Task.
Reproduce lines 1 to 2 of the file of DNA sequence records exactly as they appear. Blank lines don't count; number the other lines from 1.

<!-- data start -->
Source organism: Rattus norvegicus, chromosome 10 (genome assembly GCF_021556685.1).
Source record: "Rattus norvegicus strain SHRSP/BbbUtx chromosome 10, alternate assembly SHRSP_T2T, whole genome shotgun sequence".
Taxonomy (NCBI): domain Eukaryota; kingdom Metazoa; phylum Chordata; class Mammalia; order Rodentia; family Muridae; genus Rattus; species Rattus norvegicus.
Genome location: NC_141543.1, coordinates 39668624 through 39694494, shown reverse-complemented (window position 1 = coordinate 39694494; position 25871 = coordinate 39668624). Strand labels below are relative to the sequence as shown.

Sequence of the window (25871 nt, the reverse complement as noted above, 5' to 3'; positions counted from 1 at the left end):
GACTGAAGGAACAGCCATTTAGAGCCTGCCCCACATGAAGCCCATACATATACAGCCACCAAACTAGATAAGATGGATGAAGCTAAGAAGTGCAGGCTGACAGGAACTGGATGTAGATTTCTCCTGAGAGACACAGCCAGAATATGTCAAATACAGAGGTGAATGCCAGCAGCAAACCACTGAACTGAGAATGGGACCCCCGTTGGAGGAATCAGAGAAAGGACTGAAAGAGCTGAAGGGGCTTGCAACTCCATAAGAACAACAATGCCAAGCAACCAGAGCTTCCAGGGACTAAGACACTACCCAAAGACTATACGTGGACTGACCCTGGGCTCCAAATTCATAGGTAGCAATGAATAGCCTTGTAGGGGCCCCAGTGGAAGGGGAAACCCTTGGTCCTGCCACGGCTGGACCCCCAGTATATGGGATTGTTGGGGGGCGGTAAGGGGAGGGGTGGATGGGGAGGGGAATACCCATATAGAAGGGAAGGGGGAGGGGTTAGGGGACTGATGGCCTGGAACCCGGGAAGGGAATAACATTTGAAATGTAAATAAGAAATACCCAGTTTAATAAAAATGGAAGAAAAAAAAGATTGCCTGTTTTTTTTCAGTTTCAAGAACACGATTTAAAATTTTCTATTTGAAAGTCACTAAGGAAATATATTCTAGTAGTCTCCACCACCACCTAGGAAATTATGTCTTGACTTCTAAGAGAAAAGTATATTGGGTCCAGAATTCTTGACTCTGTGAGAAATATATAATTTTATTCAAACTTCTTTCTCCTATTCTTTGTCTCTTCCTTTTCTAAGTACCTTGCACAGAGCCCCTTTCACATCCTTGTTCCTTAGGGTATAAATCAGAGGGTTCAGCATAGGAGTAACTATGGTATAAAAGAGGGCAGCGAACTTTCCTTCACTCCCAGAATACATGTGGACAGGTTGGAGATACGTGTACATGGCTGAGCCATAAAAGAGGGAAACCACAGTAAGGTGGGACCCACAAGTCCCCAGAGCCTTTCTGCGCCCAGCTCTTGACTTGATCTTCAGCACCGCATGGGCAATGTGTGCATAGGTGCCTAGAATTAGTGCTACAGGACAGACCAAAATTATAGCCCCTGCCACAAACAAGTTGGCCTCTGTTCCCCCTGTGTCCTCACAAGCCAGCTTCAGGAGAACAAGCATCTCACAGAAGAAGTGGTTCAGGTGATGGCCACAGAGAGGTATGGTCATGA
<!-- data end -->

Source organism: Rattus norvegicus, chromosome 10 (genome assembly GCF_021556685.1).
Source record: "Rattus norvegicus strain SHRSP/BbbUtx chromosome 10, alternate assembly SHRSP_T2T, whole genome shotgun sequence".